Thanks for sharing!
I have a ball python (not sure if a male or female, or the age? How can I tell how old she is and sex?) She” is about 24 inches long and her girth is about 2.5 inches. We have had her since January. She is healthy, sheds great, colorful, etc..
She was a great eater of frozen thawed large mice. I felt she needed to be eating a weaned rat, she wouldn’t touch it! I started feeding her 2 days a week back to back large mice. She will eat that every time! Everyone in the pet store in the snake department are telling to keep trying to feed her weaned rats. I have tried everything. Getting a larger feeding tank, soaking the rat (she likes wet mice.) with mice, rubbing mice bedding on the dry rat offering the dry rat, I even exposed the rats brains today! 🤮 she just doesn’t want it! Someone told me I may have to switch to live! I don’t want to do that! Also said mice are like dessert and they are very high in rat? She hasn’t eaten in 3 weeks. I can see her spine a little bit. She’s still active and colorful though.
Do I say to hell with offering rats and feed her the large frozen mice (do they make x large mice?) ? Back to back?
Any help will be greatly appreciated!
There is no way to determine your snake’s age, unless you know his or her birthday. As for your pet’s sex, I’d recommend taking her to your vet; he or she can perform a procedure known as probing to determine whether your pet is a male or female. You may also be able to get a friend who has experience performing the procedure do it for you.
As for your pet’s rat aversion, that’s actually a common problem among some snakes (jungle carpet pythons, for example, are often very difficult to switch to rats). It usually isn’t common among ball pythons, but all snakes are individuals, with varying preferences.
It does sound like you’ve tried all of the common tricks (and kudos for that!), so I’d just stick with mice. Just be sure that you’re providing enough food. Keep an eye on your pet’s body weight and body condition – you definitely don’t want the spine to be visually obvious. I’d recommend feeding two or three mice per feeding for a week or two to help put some weight back on him/her.
Best of luck!
Hey so I’m looking at getting a ball python and I was wondering if they can go back and forth between two houses every week. My parents are divorced so I wanted to take it back and forth if the cages are identical but based on what I’ve been reading they get stressed easily. I am able to leave it at one house if necessary. I also wanted to know if I can hold it for 5-10 minutes more than once a day or if I can only hold it that long once a day and if I can hold it more than once a day how long should I leave it after holding it (I’m referring to it as an it since I don’t have it yet). I really appreciate it. 🙂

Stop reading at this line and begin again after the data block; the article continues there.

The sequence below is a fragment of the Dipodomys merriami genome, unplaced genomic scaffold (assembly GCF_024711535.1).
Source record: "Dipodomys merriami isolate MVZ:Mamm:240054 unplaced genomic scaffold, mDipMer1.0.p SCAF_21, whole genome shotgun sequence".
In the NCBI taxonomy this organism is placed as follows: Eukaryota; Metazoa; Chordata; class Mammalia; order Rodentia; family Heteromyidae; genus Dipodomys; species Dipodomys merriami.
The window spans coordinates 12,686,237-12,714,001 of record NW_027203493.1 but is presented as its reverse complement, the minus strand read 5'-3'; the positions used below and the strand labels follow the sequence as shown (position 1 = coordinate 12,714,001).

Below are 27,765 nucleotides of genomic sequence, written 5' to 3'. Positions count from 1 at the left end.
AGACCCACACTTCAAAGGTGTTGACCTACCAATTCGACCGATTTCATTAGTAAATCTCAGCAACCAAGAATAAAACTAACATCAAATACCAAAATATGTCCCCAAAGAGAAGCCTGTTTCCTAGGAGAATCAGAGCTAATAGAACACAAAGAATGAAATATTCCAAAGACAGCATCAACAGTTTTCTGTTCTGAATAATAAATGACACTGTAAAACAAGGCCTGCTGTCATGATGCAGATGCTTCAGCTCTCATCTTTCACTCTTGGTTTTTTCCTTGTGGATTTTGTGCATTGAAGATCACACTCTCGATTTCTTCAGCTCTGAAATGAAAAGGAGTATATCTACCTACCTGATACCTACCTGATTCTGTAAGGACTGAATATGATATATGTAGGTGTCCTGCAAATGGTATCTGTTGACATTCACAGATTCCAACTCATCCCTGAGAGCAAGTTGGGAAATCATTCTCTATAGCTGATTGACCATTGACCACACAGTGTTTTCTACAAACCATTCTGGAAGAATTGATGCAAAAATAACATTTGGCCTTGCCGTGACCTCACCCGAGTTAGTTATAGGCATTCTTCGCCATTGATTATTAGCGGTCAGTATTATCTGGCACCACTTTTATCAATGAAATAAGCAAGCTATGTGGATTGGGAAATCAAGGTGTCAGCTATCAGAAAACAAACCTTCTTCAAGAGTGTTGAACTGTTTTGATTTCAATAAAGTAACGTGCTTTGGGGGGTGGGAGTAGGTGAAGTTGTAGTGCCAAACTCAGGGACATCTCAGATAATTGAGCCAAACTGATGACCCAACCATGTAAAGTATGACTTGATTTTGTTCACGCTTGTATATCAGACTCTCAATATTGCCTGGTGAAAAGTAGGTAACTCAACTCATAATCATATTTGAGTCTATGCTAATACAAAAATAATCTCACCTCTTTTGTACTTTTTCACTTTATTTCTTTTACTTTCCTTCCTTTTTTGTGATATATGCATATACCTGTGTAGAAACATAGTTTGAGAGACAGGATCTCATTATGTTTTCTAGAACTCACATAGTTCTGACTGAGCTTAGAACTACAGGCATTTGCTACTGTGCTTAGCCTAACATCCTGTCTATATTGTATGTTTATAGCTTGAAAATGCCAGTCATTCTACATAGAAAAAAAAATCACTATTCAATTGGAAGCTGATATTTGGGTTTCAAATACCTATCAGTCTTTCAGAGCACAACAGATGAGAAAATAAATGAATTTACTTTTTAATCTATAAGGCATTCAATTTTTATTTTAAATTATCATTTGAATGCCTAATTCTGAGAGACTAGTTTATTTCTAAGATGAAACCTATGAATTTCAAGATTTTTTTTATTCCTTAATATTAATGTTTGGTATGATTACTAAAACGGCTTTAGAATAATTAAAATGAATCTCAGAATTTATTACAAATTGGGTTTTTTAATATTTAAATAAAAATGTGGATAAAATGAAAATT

Your snake may adapt to a back-and-forth lifestyle, but I certainly wouldn’t recommend it. I’d definitely encourage you to pick one home and just let him live there.
As for handling him, it really depends on the snake. The 5 to 10 minute guideline is just that – a guideline. I’ve had snakes that would get stressed by being handled at all, and I’ve had others that would tolerate hours of handling several times a week (they were animals used for teaching programs). You just have to see how your snake adapts and go from there. If he continues to remain healthy and feed regularly, you can gradually increase the amount of time you spend handling him. Just be sure to keep your pet’s well-being in mind and do everything you can to give him the best quality of life possible.
Best of luck!
Thanks for pointing out that pythons can drink water from a dish. I’m thinking about looking for ball pythons for sale because I’ve always wanted to have one as a pet. Preparing a dedicated place for it at home will make feeding it a lot simpler to do.
I have a bald python about 7 months old was eating ok and no he’s just not interested. He looks OK his habitat is set up he’s always coming out just to mooch about before his light just goes off. He strikes once sometimes but then appears like he’s not interested. I’m not sure what I’m doing wrong if anything.
I understand that you are having some trouble with your pet python. It sounds like the habitat is set up correctly, but he may be feeling stressed out or even bored. I have had a similar issue before with my Python and was able to resolve it by providing more enrichment activities in his enclosure.
Try adding branches for him to climb on or different-sized rocks for him to hide. Additionally, you can also try providing different types of food like frozen mice or crickets as well as live food. By doing this, it should help engage your pet python and make him more interested in eating again.
I hope this helps! Good luck!
If for some reason my ball python decided he doesn’t want his thawed meal, can I refreeze and try again the next day/night?
Hi Sarah, I wouldn’t recommend refreezing a thawed prey item. The freezing, thawing, refreezing, and rethawing process breaks down tissue making the skin thin. There is always that possibility that next time you thaw, when the snake goes to constrict that the belly could explode. It’s best to dispose of any uneaten thawed prey and offer a fresh one next time.